Yankees shmankees - Is there anything better than a good ol' fashion earnings preview with derivatives? From my standpoint, the answer would be a solid no.
But just incase you missed part of last week's show, I do want to update the faithful.
Let's begin with Dan's brilliant trade on Apple, which was part of our "Make The Call" segment, where the traders bring you their best directional bets.
Dan, who has made fabulous calls in the past on Apple, just nailed it with his strategy ahead of earnings. He suggested buying the November 190/200 call spread, paying $7.80 for the Nov 190-strike call and collecting $4.20 for selling the Nov 200-strike call, net-net paying a total of $3.60 to win a possible $6.40. That risk-reward scenario didn't sit well with Dan, so to further reduce his costs, he sold the Nov 175-strike put and collected an additional $3.40. Now, if Apple stock falls below $175, he'd be forced to buy the stock on expiration. But with the money he collected from selling that put, Dan effectively bought that 190/200 call spread for a total of $0.20 cents, allowing him to make a potential $9.80 if Apple blows through that short-strike.
How'd it turn out?
Well, an earnings blowout later and Apple shares are trading just north of $200 bucks, making Dan's trade a unqualified success. Between Stacey's call on Google, which went to $550, just as she predicted, and Dan's call on Apple, Options Action can only be considered must-watch viewing for both options and equity traders. We will have an update later on Dan's next move later on.
Now on to the others.
Stacey, still basking in the glow of her Google 520/550 call spread, was a little less bullish this week. She suggested collaring up some gains on Amazon, which could face some tough competition from Wal-Mart. In conjunction with a long position, Stacey recommended selling the Amazon Nov-105-strike call for $2.10 and using that money to buy the Nov 85-strike put for $2.05, net-net collecting a nickel to buy protection that kicks in at $85.05. Above $105.05 her profits are capped, but with the stock trading at $94 bucks, Stacey's trade does allow for a considerable amount of upside.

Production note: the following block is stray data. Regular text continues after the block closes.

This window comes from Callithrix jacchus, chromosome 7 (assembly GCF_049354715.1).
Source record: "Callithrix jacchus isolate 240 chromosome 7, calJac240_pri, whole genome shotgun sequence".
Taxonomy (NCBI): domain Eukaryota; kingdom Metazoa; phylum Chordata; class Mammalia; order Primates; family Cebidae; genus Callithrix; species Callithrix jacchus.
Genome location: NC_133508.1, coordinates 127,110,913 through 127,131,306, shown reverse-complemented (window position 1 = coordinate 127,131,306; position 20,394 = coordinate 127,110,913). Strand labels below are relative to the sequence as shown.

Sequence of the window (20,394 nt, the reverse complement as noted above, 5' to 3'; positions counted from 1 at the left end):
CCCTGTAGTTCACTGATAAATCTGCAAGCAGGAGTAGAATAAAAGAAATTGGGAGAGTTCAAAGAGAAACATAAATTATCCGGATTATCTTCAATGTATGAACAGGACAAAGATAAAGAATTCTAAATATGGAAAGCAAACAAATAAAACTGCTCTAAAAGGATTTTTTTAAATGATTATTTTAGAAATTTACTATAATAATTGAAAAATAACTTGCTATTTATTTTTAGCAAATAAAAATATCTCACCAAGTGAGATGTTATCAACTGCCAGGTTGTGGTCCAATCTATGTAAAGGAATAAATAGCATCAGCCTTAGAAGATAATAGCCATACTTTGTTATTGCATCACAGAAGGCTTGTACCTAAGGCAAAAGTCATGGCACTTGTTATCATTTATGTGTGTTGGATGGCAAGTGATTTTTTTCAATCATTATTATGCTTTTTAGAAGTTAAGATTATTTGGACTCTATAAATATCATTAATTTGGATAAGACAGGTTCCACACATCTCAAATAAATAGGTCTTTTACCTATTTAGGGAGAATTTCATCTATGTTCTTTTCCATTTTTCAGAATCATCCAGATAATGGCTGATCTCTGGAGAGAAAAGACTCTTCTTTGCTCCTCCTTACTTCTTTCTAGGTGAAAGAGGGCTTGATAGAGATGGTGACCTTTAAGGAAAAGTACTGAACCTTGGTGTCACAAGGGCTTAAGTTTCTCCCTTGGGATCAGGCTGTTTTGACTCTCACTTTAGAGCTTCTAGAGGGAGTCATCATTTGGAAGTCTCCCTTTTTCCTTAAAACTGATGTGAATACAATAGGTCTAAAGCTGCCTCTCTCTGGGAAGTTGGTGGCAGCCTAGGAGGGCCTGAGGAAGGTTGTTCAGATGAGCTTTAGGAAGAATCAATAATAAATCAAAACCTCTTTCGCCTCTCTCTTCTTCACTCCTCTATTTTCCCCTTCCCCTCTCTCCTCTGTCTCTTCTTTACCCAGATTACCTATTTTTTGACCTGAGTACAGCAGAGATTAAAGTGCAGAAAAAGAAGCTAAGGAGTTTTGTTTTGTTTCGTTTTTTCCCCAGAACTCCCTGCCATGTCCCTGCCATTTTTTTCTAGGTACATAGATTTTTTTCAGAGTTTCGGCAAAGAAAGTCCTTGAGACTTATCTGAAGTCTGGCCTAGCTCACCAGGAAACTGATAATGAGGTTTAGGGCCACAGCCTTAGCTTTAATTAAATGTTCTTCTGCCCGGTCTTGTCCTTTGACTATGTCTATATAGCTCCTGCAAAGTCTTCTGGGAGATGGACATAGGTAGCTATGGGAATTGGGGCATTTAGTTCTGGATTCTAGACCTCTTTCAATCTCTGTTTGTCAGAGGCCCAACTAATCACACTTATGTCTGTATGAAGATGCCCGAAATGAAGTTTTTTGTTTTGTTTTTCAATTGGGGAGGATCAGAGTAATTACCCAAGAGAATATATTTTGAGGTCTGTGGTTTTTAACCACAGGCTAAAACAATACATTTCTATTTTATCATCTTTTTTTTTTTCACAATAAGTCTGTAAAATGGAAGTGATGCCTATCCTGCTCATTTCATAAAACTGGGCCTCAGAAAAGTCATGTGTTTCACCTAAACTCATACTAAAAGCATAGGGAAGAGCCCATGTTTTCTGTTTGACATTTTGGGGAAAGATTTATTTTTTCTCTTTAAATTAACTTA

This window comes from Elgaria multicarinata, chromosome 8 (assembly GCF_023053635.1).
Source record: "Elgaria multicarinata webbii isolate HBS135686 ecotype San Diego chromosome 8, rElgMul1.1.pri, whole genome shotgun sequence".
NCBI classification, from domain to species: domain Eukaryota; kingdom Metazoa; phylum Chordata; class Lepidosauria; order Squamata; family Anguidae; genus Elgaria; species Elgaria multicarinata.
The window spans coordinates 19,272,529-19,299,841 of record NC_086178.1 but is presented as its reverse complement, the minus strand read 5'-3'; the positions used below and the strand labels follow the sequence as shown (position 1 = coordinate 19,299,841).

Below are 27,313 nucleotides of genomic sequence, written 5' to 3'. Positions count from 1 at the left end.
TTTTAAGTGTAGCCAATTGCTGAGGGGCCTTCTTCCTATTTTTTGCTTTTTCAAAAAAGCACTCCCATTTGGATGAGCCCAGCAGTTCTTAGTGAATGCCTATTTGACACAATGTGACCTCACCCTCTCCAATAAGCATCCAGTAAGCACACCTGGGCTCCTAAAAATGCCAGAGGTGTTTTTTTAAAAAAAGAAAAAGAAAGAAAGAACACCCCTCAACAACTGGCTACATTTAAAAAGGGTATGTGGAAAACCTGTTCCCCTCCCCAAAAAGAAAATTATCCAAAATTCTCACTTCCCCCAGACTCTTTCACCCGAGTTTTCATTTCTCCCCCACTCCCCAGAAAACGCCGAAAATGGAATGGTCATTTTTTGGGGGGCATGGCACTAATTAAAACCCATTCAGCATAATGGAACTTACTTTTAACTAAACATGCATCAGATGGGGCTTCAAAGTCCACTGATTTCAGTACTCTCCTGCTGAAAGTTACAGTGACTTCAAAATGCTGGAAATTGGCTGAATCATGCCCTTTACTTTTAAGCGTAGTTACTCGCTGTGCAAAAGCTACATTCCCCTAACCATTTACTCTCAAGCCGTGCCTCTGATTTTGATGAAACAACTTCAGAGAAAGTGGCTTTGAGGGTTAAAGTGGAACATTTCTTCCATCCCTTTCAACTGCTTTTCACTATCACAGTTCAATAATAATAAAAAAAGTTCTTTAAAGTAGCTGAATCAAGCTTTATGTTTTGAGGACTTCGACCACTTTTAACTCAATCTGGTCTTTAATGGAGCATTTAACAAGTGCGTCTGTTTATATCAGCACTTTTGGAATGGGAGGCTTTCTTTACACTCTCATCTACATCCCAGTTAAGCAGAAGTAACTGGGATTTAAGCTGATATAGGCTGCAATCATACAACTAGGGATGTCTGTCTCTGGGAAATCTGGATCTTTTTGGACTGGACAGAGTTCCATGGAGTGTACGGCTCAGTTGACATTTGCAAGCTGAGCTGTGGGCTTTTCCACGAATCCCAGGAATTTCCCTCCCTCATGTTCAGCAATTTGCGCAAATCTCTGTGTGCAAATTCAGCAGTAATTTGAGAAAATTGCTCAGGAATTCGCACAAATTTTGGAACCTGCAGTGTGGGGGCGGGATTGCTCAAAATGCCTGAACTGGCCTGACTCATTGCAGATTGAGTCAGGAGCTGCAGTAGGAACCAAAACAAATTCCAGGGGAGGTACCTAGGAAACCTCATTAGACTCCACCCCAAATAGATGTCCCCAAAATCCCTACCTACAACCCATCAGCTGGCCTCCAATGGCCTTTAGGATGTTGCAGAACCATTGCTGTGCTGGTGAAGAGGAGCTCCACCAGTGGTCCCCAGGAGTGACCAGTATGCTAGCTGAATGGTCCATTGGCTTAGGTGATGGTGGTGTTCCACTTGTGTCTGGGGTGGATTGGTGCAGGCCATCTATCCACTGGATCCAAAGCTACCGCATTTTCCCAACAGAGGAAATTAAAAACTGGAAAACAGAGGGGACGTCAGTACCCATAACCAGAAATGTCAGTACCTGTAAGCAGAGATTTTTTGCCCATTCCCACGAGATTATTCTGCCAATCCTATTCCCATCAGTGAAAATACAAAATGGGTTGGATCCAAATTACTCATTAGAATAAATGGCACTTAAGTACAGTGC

Not to be outdone, Mike also offered up a defensive move on Microsoft. Against a long position, he too looked to collar up gains. Specifically, he looked to sell the Microsoft Nov 28-strike call for $0.25 to offset the purchase of Nov 25-strike put, which was trading for $0.35. Mike paid $0.10 to put this trade on, but he was able to buy protection that was closer to where Microsoft was trading, proving that just because we're risking less to spend more, doesn't mean we'll always have a free lunch.
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